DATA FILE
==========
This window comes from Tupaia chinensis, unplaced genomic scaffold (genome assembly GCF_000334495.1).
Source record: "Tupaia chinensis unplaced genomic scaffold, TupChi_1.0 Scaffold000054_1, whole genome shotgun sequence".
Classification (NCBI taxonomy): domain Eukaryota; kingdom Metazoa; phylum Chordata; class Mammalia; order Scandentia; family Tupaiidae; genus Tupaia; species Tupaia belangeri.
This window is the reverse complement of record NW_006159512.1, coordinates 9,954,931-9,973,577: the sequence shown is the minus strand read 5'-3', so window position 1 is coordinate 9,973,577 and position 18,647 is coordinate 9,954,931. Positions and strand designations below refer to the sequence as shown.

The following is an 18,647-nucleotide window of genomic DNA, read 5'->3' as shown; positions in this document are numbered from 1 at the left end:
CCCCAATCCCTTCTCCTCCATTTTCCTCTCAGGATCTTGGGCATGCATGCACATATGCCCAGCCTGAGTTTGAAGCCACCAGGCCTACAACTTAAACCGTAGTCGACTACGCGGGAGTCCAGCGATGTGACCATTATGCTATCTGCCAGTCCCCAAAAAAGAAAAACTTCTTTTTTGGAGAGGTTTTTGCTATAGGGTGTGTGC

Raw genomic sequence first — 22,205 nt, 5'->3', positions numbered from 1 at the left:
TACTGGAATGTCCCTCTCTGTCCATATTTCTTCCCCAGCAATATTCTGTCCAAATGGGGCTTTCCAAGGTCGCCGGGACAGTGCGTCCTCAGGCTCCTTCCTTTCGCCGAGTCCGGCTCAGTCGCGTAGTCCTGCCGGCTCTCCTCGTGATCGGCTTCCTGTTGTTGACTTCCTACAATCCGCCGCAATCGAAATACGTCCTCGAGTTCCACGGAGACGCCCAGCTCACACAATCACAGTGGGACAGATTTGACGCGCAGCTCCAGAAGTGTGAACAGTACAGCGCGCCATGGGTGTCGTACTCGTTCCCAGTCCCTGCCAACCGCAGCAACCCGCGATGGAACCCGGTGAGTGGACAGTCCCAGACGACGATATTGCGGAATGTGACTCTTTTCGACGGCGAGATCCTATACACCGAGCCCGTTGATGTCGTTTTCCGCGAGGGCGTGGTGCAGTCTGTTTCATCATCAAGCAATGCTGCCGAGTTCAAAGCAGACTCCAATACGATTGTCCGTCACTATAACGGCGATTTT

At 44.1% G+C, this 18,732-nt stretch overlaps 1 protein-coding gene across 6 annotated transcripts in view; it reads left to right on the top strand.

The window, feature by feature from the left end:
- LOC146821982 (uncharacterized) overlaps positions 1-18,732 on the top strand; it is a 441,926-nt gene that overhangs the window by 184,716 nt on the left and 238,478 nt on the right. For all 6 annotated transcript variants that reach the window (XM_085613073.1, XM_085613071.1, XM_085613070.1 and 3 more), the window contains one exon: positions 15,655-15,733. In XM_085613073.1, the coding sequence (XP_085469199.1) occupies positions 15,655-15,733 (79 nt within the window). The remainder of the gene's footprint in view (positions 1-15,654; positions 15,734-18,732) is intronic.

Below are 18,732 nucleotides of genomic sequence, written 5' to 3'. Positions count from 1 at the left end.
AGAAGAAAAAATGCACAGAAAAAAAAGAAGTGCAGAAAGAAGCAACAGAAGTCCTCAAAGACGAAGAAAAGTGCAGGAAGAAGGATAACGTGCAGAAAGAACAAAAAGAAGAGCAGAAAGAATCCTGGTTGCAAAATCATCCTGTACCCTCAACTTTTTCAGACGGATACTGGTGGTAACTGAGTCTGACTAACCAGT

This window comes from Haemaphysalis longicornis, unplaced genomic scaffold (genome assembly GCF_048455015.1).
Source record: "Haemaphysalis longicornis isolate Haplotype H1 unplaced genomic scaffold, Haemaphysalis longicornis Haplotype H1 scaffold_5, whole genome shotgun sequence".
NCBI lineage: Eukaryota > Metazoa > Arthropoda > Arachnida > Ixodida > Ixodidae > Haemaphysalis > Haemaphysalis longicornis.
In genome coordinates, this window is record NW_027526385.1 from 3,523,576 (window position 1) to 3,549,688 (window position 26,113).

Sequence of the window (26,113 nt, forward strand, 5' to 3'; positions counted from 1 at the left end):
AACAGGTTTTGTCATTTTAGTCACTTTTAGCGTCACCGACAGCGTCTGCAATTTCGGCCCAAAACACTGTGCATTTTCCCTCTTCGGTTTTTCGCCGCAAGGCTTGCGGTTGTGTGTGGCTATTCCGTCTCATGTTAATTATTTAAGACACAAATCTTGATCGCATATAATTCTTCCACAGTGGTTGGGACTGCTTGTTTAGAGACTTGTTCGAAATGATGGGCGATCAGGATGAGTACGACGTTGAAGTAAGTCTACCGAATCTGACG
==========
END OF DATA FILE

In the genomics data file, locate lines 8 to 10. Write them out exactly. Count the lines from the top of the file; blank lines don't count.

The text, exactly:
TACTGGAATGTCCCTCTCTGTCCATATTTCTTCCCCAGCAATATTCTGTCCAAATGGGGCTTTCCAAGGTCGCCGGGACAGTGCGTCCTCAGGCTCCTTCCTTTCGCCGAGTCCGGCTCAGTCGCGTAGTCCTGCCGGCTCTCCTCGTGATCGGCTTCCTGTTGTTGACTTCCTACAATCCGCCGCAATCGAAATACGTCCTCGAGTTCCACGGAGACGCCCAGCTCACACAATCACAGTGGGACAGATTTGACGCGCAGCTCCAGAAGTGTGAACAGTACAGCGCGCCATGGGTGTCGTACTCGTTCCCAGTCCCTGCCAACCGCAGCAACCCGCGATGGAACCCGGTGAGTGGACAGTCCCAGACGACGATATTGCGGAATGTGACTCTTTTCGACGGCGAGATCCTATACACCGAGCCCGTTGATGTCGTTTTCCGCGAGGGCGTGGTGCAGTCTGTTTCATCATCAAGCAATGCTGCCGAGTTCAAAGCAGACTCCAATACGATTGTCCGTCACTATAACGGCGATTTT

At 44.1% G+C, this 18,732-nt stretch overlaps 1 protein-coding gene across 6 annotated transcripts in view; it reads left to right on the top strand.

The window, feature by feature from the left end: